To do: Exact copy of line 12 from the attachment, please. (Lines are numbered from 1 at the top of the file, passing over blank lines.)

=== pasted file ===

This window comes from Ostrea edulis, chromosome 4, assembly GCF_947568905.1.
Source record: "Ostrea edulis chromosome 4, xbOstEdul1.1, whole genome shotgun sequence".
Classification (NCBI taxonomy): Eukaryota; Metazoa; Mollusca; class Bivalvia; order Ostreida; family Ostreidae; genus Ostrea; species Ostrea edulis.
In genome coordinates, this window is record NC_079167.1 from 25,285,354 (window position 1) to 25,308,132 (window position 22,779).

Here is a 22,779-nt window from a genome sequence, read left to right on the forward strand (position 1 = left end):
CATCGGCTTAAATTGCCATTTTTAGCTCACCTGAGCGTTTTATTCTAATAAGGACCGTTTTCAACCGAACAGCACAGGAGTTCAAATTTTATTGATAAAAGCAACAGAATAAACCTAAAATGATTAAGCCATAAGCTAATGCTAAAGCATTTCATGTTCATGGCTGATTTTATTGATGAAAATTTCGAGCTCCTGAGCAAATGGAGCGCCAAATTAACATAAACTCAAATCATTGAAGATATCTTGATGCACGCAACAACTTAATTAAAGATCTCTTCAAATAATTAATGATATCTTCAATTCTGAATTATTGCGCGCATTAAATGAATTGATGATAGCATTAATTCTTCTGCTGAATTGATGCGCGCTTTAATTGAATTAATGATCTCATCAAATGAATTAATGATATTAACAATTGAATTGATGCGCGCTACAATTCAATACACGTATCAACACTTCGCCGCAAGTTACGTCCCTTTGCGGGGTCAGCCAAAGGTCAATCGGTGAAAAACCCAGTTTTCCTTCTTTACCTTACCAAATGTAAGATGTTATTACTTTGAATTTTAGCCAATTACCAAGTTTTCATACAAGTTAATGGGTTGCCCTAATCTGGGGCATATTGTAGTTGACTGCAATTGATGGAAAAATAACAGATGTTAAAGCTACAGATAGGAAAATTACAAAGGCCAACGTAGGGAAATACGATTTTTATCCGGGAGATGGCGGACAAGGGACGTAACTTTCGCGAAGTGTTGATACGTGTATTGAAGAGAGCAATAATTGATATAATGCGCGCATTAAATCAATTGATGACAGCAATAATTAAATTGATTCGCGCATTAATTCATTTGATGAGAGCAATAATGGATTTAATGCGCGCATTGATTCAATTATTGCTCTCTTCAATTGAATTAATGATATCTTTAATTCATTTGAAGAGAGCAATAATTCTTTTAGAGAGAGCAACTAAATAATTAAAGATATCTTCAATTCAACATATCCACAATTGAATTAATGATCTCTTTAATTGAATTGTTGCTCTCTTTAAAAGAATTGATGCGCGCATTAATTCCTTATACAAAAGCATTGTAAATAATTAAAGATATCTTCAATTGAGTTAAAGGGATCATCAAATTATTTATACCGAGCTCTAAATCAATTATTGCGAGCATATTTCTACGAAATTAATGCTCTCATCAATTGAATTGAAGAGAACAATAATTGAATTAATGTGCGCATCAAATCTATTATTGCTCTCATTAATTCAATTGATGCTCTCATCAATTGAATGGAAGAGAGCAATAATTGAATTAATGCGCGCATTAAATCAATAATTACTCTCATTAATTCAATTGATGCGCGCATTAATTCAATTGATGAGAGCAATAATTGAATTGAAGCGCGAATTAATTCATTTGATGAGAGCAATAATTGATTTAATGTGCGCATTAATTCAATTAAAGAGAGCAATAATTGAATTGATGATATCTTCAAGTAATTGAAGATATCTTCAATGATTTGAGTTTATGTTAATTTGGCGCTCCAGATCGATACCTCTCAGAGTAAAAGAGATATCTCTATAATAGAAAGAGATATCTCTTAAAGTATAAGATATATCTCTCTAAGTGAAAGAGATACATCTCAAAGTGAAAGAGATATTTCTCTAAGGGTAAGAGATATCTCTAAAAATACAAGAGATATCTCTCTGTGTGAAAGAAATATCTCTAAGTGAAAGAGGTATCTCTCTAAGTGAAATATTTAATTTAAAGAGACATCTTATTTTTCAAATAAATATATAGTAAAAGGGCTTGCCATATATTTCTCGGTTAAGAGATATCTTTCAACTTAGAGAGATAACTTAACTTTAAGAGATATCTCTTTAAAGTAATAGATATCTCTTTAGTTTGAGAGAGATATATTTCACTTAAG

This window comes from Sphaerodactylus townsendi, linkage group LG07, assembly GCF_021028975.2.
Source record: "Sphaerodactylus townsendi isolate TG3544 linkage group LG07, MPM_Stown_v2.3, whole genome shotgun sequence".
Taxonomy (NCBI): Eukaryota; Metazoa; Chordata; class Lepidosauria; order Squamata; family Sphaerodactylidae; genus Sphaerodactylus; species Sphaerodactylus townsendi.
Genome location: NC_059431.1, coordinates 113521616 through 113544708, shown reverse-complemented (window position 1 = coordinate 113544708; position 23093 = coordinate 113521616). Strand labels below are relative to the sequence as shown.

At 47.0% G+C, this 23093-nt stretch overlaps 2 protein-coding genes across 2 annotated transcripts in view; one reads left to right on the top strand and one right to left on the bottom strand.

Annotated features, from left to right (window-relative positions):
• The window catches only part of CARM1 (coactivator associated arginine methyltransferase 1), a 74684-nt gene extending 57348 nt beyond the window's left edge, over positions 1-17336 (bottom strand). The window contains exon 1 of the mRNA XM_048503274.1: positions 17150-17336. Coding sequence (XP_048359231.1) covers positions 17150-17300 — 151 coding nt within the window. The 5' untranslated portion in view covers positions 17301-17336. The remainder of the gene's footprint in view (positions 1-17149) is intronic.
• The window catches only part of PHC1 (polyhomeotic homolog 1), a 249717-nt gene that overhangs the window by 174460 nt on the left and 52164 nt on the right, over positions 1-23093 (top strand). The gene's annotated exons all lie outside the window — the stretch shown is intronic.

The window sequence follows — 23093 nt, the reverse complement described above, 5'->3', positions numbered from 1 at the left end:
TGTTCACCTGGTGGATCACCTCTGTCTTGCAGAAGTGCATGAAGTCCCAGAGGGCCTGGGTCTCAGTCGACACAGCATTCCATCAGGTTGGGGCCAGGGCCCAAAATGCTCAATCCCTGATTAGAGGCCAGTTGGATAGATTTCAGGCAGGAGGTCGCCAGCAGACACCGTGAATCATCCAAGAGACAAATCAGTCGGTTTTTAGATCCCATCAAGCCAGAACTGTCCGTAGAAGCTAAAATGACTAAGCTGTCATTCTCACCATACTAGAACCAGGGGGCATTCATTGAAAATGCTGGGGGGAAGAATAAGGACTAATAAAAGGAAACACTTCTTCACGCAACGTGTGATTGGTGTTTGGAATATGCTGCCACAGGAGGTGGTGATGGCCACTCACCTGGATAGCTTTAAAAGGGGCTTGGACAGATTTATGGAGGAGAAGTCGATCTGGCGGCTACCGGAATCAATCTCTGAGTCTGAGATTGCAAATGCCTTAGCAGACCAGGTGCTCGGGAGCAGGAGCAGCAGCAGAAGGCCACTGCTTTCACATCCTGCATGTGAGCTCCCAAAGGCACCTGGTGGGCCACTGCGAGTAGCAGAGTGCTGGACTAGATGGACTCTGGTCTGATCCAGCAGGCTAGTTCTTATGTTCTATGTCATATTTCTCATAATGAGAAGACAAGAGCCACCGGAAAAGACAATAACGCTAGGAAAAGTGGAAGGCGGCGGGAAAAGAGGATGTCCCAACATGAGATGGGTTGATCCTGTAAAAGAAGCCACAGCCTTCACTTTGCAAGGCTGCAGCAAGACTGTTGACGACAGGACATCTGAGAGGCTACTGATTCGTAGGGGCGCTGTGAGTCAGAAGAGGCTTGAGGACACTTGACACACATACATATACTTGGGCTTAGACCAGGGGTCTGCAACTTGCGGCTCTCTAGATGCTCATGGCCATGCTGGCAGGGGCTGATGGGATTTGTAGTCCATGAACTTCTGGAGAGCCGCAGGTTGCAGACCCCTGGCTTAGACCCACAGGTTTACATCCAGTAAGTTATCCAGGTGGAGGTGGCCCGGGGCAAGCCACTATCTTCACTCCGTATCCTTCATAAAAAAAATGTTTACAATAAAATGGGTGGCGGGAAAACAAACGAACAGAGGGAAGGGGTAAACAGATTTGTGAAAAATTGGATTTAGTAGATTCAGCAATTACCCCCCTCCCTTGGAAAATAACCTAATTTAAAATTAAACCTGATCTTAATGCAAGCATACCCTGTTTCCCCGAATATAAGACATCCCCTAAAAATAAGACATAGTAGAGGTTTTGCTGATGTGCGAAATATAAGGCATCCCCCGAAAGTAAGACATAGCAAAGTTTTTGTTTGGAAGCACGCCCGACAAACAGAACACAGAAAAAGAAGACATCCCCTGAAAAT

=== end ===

Annotated features, from left to right (window-relative positions):